We’ve long known that digital sales represent the future for industrial companies. But the speed of growth we’re seeing in this new way of interacting with customers is remarkable. Already representing 26% of total U.S.-B2B sales, digital commerce is expected to keep accelerating over the coming years, closing in on a third of all industrial B2B sales in North America by the middle of this decade.
Industrial B2B customers are expecting a different type of experience across the entire engagement lifecycle—from searching for product information to influencing product engineering to transacting buys to servicing products. Standards and expectations have been driven ever upwards by the digital commerce giants. The ability for industrials to respond to these expectations will differentiate the leaders from the rest of the pack.
Expectations are now blurred between the B2B customer’s consumer life and their industrial buying life. People know what a “good” buying experience looks like as consumers—whether that’s the way products are displayed and recommended or the ability to complete a streamlined transaction end to end online—and they don’t simply forget that when they come to work.
So, the challenge for industrials is to make sure a digital transformation of sales delivers against these higher customer expectations while simultaneously driving efficiencies and margin benefits.
Learn from the leaders
Accenture’s new High Voltage Digital Sales report shows how some industrial companies are racing ahead with this transformation. By examining what makes these leaders tick, we’ve identified several capabilities which can provide a template for all industrial companies to aspire to.
First, these leaders have moved away from a reactive and sequential approach and are able to interact digitally with customers across the end-to-end buying journey. Second, they’re better at providing proactive and personalized recommendations to increase sales. Third, they’re able to use their data to generate predictive customer-specific insights at scale. And fourth, leaders will typically have more standardized and automated sales processes than their peers (and, what’s more, are planning to invest further in this area).
Finally, many leaders have also managed to bridge their organizational silos between sales, marketing, and after sales, and establish close cooperation across the whole front office. This, however, is an area where U.S. industrial companies may be lagging. Accenture’s research shows just 40% have achieved strong collaboration between sales and marketing (compared with 45% globally).
Four ways to accelerate a digital sales transformation
So, what practical steps can U.S. industrials take now to emulate the leaders and move their digital sales to the next level? There are four key areas to focus on.
#1. Embrace the ecosystem. The biggest barrier to digital sales transformation uncovered by Accenture’s research is a lack of internal or external technology implementation capabilities—91% of respondents from North America cited this (compared with 78% globally). One solution can be to combine an internal “center of excellence” with an ecosystem of partners who can not only implement the right technology platforms (such as a digital customer lifecycle management solution) but also drive the operational and organizational changes that go with it.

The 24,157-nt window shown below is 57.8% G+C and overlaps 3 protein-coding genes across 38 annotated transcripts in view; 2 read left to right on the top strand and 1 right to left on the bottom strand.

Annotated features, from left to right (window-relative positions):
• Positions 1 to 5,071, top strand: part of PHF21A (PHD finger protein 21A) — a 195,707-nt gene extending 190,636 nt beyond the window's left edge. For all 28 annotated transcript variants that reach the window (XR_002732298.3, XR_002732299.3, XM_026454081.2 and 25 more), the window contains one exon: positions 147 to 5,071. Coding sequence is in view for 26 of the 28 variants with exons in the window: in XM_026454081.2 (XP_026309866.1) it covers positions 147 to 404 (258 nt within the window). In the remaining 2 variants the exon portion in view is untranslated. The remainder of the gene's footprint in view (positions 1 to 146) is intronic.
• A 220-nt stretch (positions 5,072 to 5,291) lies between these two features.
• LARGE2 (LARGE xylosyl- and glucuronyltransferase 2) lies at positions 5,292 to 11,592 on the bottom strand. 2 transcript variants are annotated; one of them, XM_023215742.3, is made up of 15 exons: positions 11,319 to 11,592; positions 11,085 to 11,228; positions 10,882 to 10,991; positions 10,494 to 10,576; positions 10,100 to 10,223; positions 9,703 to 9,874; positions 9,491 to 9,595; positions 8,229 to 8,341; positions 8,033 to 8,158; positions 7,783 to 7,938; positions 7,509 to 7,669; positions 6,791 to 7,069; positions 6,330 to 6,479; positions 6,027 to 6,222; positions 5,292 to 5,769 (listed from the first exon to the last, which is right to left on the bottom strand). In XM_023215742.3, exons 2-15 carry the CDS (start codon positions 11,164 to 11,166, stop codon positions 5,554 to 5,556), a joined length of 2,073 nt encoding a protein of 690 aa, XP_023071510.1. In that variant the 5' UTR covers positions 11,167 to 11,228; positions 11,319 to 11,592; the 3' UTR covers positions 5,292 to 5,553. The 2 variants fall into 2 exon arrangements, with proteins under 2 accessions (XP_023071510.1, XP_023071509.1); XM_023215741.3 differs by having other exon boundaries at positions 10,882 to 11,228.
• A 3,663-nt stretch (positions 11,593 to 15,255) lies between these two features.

#2 Know your customers. Recommendation engines can be an invaluable tool for B2B sales, especially for less complex products. In fact, leading companies attribute as much as 8.5% of all sales to recommendation engines. However, you need the right customer analytics to deliver targeted recommendations at scale—and so investments in this area need to be prioritized and accelerated.
#3 Measure your successes. It goes without saying that a sales transformation needs a solid business case—this is vital in securing sufficient budget and leadership confidence. But an often-overlooked aspect is choosing the right performance measures. The goal is to have a targeted set of key performance indicators (KPI) that are easy to measure and can demonstrate what the transformation is delivering. Good examples of this are online configurator visits and online sales margins. Choosing hard-to-measure KPIs or having too many to manage is a surefire way to lose focus.
#4 Let employees be advocates. Handled badly, digital transformation programs can run into resistance from employees accustomed to existing ways of working or fearful of what automation means for their livelihoods. However, when done well, a transformation can engage, enthuse, and incentivize the workforce with a renewed focus on customer value. A key way of achieving this is to enlist employees themselves as advocates, demonstrating the benefits of better collaboration, re-skilling, and the ability to concentrate on selling higher value products.
Seamless digital B2B sales at scale
The above steps should help industrial companies ramp up their digital sales efforts. The leaders are showing it doesn’t need to be a three-to-five-year program—it’s achievable in the here and now. By injecting more urgency into a clearly targeted transformation, companies can start delivering the seamless end-to-end consumer-grade buying experiences their customers increasingly expect and demand.